I only got 3 spams from the hackers so far, but it could've been a lot worse.

01-22-2011, 03:02 AM
No bank would ever ask you to confirm account information through a link in an email.
That was what I was going to say.

Don't even open any attachments.

01-22-2011, 03:22 AM
My favorite phishing email is one that purports to be from the FBI--complete with a graphic of the FBI seal.

01-22-2011, 03:37 AM
What tipped me off was how they signed it. 'Security Team.' :ROFL:

Kidding. I knew it was a scam. Like I said, no bank sends an email out like that.

01-22-2011, 03:42 AM
Speaking of spam and phishing e-mails . . .

There was an article in USA Today last week about one of the major spamming operations in Russia shutting down. That's good, but there was some worry that they might just be regrouping to use their "talents" in some new and unexpected way.

01-22-2011, 05:28 AM
Whether from banks, Paypal, or whatnot, I forward those types of emails to security at the place being targeted. It gives them a head's up in case they do not know about it yet and I usually get one of their form letters back thanking me for notifying them and not to click on any link within the email, yada yada yada.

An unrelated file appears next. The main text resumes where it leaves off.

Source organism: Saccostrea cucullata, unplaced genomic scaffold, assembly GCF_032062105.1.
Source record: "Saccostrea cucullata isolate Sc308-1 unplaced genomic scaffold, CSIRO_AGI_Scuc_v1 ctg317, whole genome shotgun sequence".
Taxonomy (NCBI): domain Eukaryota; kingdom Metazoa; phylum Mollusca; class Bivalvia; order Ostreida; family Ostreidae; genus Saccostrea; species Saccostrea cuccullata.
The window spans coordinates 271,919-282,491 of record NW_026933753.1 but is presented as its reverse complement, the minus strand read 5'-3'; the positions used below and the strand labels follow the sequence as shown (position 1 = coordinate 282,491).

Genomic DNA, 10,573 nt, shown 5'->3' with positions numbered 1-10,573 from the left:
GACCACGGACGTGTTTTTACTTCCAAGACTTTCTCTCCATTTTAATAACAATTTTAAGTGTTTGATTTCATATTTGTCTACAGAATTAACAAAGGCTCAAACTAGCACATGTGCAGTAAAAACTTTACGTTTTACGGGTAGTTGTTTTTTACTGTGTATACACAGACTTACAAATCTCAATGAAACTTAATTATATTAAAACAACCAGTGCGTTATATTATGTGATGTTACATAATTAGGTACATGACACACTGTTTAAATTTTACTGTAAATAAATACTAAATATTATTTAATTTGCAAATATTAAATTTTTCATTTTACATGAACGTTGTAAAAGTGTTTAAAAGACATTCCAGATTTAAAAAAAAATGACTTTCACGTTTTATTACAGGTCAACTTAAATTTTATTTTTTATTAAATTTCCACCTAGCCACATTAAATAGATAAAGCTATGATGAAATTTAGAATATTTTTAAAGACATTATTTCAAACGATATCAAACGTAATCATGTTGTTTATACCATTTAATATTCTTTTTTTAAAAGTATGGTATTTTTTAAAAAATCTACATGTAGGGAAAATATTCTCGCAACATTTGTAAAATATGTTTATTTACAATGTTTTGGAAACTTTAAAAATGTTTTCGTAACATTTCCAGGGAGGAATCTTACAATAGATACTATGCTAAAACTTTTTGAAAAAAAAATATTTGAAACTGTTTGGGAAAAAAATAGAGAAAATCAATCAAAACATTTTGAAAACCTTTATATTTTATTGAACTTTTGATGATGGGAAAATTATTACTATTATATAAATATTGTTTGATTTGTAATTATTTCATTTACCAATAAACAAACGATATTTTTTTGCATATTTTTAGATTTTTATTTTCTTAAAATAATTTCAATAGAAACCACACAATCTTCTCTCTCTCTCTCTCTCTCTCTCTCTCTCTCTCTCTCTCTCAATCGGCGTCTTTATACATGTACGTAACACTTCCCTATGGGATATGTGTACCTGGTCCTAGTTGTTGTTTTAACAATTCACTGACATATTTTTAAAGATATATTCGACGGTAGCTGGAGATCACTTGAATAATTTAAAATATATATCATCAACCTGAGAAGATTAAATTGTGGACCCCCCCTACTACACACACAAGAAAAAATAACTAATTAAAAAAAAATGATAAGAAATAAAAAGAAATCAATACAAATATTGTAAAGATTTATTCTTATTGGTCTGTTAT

Yep, me too. Get messages from Banks I've never had an account with and they go straight to the fraud department's inbox. I found examples of most of the scams online too (recurring scams listed on the various banks' websites).

Jersey Chick
01-22-2011, 05:40 AM
The scam BOA one looked as official as the real BOA email, it was the content that gave me pause. BOA will email me to let me know if someone has accessed my account (which is funny, because I'm the only one in my house who does anything with the acct online. So they basically tell me that I looked up my account. :D), or when I've made changes to my basic info. They've never sent me anything asking for info, just FYIs.